A baby with severe beta thalassemia major cured by allogeneic stem cell transplantation using reduced intensity conditioning
The patient shown above underwent allogeneic stem cell transplantation to treat severe beta thalassemia major. This is an otherwise incurable genetic blood disorder caused by an abnormal production of red blood cells, resulting from genetically-abnormal hematopoietic stem cells.
Patients born with this disease depend on frequent blood transfusions. Eventually, many suffer from deformities due to the unsuccessful attempt of hematopoietic cells located in the bone marrow to generate more red blood cells. These cells survive for a very short time, and cause many secondary cardio-vascular or other complications.
Complete cure can only be accomplished through an early stem cell transplant from a normal donor, before secondary complications occur. This infant was lucky to show up for treatment at the age of 2.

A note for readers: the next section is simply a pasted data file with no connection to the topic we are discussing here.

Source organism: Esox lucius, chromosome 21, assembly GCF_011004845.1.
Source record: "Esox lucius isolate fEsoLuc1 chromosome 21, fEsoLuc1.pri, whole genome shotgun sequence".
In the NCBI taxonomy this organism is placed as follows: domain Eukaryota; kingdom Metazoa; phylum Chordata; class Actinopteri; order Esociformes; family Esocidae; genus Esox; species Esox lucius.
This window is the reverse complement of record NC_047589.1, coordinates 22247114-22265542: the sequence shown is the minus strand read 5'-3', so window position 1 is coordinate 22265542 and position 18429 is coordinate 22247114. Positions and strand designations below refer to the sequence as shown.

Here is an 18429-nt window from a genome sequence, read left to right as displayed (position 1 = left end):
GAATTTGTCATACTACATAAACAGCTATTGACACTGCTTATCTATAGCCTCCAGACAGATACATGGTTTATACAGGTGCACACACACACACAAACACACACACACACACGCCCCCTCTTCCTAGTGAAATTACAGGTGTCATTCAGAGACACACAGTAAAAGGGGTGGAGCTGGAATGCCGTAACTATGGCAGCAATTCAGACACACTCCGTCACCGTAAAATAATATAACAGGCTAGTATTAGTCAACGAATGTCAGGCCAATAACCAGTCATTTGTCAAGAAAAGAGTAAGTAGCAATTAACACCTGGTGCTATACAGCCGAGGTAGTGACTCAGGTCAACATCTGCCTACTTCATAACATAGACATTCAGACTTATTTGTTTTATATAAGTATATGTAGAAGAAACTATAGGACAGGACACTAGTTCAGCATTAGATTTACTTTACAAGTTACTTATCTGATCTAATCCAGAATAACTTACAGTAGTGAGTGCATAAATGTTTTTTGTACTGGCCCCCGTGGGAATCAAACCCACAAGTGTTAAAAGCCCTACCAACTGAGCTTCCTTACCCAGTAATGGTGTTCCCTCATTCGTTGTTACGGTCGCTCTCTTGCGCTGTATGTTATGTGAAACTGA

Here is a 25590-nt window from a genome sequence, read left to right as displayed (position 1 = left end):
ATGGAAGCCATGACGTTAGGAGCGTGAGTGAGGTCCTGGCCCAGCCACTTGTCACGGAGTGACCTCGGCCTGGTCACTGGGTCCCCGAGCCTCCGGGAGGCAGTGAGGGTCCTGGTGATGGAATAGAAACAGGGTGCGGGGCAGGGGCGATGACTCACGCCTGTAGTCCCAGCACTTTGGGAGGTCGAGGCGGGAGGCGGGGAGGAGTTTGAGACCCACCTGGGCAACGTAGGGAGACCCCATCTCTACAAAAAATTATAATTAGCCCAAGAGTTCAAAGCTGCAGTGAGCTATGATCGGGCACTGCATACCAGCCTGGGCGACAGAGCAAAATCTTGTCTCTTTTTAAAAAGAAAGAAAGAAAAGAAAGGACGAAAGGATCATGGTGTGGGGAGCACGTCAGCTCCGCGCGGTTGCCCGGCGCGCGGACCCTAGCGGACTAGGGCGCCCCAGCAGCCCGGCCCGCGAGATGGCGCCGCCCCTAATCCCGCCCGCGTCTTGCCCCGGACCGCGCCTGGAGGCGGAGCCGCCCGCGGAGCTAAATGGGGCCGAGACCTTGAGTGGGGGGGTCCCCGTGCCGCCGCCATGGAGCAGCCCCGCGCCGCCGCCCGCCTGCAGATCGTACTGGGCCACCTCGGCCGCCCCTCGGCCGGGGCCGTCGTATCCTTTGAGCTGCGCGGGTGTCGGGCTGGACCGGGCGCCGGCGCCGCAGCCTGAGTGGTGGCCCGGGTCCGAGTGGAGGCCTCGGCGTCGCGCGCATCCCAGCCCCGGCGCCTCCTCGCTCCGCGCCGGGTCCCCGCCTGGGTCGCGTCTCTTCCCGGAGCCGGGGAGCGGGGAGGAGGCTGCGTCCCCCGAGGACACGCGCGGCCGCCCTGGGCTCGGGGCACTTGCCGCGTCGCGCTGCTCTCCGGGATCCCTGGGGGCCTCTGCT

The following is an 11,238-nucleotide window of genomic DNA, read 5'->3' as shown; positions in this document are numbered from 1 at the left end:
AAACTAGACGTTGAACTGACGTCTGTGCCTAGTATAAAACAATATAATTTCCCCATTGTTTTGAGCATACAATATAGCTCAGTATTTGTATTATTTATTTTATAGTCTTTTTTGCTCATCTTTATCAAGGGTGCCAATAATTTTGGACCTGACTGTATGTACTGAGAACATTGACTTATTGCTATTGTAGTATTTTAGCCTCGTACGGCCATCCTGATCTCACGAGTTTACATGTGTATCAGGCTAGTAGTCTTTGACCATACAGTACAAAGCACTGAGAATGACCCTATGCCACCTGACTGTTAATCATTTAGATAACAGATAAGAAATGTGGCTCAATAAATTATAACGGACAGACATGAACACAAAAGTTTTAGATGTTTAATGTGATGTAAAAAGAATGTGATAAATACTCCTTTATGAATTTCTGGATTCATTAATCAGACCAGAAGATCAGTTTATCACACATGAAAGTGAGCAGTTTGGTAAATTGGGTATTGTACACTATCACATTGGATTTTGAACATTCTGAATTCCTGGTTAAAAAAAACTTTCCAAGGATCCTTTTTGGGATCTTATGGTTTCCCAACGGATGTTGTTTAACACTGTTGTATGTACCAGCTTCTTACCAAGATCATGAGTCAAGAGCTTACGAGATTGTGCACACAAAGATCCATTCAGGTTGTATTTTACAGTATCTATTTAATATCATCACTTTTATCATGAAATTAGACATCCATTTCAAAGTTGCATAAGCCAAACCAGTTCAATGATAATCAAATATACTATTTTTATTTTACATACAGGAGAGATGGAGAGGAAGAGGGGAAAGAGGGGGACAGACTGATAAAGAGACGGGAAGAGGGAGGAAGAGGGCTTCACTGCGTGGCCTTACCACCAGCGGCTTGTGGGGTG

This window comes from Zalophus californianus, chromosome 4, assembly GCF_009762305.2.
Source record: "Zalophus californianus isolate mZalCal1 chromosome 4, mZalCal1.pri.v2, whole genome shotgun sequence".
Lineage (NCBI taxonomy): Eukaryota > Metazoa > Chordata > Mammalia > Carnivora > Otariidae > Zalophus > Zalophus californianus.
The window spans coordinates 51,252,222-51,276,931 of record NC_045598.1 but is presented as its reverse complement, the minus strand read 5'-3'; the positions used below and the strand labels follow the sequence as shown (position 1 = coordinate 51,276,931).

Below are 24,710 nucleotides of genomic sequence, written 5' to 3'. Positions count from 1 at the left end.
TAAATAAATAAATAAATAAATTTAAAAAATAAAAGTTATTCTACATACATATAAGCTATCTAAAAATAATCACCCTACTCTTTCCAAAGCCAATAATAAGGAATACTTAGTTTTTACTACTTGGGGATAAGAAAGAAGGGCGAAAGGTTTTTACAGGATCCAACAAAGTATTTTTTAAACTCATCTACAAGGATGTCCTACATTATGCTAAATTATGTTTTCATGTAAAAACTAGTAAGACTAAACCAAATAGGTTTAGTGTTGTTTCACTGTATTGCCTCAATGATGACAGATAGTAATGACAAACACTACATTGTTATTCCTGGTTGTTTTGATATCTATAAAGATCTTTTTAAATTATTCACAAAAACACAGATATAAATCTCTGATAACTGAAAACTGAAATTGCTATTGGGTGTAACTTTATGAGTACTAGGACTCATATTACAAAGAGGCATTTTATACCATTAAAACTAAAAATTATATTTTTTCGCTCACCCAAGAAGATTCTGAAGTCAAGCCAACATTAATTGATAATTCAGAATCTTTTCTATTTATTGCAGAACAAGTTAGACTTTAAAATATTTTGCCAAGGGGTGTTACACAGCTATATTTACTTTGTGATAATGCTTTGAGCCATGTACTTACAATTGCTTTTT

The transplant procedure was accomplished thanks to her fully-compatible brother. The principle of reduced intensity conditioning in preparation for stem cell transplantation was based on the same concept suggesting that sufficient immunosuppression for prevention of rejection of donor stem cells will result in durable engraftment of normal donor’s hematopoietic stem cells and then alloreactive donor lymphocytes could complete elimination of all residuals genetically abnormal stem cells post-grafting.
The principle of graft-vs-genetically abnormal stem cells with replacement of abnormal host’s with normal donor’s stem cells using NST was also successfully accomplished for treatment of a long list of other genetic diseases that could only be cured by a successful allogeneic stem cell transplantation.